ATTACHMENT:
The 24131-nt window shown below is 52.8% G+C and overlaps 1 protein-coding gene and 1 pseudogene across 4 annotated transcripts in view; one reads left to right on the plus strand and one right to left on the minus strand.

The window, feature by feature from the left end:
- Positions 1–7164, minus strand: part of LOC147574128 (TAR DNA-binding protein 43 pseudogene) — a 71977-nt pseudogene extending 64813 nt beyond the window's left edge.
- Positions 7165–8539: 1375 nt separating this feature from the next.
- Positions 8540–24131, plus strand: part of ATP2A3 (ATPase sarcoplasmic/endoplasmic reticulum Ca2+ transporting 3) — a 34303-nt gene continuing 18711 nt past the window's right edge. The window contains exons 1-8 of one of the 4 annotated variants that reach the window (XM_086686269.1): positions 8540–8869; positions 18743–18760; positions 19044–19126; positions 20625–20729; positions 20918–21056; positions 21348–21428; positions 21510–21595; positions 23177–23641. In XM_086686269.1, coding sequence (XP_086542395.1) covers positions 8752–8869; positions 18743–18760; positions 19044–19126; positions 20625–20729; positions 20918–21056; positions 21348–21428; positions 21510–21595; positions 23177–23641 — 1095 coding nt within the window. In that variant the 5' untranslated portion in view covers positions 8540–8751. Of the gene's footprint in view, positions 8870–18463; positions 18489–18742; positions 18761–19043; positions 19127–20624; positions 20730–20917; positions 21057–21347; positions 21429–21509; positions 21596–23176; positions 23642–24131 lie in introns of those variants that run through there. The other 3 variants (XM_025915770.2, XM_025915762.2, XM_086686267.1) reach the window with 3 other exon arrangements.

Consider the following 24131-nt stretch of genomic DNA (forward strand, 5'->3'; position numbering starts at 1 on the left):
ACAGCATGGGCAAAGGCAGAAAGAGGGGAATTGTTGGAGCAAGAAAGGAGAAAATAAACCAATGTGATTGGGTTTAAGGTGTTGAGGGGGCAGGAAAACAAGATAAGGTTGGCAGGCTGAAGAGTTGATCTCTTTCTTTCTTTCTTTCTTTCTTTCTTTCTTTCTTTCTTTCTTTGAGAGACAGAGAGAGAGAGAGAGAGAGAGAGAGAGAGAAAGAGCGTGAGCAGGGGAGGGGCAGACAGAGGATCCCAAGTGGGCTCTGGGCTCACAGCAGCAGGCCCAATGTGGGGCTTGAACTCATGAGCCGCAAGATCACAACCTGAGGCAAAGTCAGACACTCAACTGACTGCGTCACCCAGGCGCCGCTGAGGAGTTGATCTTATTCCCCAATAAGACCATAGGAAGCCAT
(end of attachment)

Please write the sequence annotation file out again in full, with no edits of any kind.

The 24131-nt window shown below is 52.8% G+C and overlaps 1 protein-coding gene and 1 pseudogene across 4 annotated transcripts in view; one reads left to right on the plus strand and one right to left on the minus strand.

The window, feature by feature from the left end:
- Positions 1–7164, minus strand: part of LOC147574128 (TAR DNA-binding protein 43 pseudogene) — a 71977-nt pseudogene extending 64813 nt beyond the window's left edge.
- Positions 7165–8539: 1375 nt separating this feature from the next.
- Positions 8540–24131, plus strand: part of ATP2A3 (ATPase sarcoplasmic/endoplasmic reticulum Ca2+ transporting 3) — a 34303-nt gene continuing 18711 nt past the window's right edge. The window contains exons 1-8 of one of the 4 annotated variants that reach the window (XM_086686269.1): positions 8540–8869; positions 18743–18760; positions 19044–19126; positions 20625–20729; positions 20918–21056; positions 21348–21428; positions 21510–21595; positions 23177–23641. In XM_086686269.1, coding sequence (XP_086542395.1) covers positions 8752–8869; positions 18743–18760; positions 19044–19126; positions 20625–20729; positions 20918–21056; positions 21348–21428; positions 21510–21595; positions 23177–23641 — 1095 coding nt within the window. In that variant the 5' untranslated portion in view covers positions 8540–8751. Of the gene's footprint in view, positions 8870–18463; positions 18489–18742; positions 18761–19043; positions 19127–20624; positions 20730–20917; positions 21057–21347; positions 21429–21509; positions 21596–23176; positions 23642–24131 lie in introns of those variants that run through there. The other 3 variants (XM_025915770.2, XM_025915762.2, XM_086686267.1) reach the window with 3 other exon arrangements.

Consider the following 24131-nt stretch of genomic DNA (forward strand, 5'->3'; position numbering starts at 1 on the left):
ACAGCATGGGCAAAGGCAGAAAGAGGGGAATTGTTGGAGCAAGAAAGGAGAAAATAAACCAATGTGATTGGGTTTAAGGTGTTGAGGGGGCAGGAAAACAAGATAAGGTTGGCAGGCTGAAGAGTTGATCTCTTTCTTTCTTTCTTTCTTTCTTTCTTTCTTTCTTTCTTTCTTTGAGAGACAGAGAGAGAGAGAGAGAGAGAGAGAGAGAGAAAGAGCGTGAGCAGGGGAGGGGCAGACAGAGGATCCCAAGTGGGCTCTGGGCTCACAGCAGCAGGCCCAATGTGGGGCTTGAACTCATGAGCCGCAAGATCACAACCTGAGGCAAAGTCAGACACTCAACTGACTGCGTCACCCAGGCGCCGCTGAGGAGTTGATCTTATTCCCCAATAAGACCATAGGAAGCCAT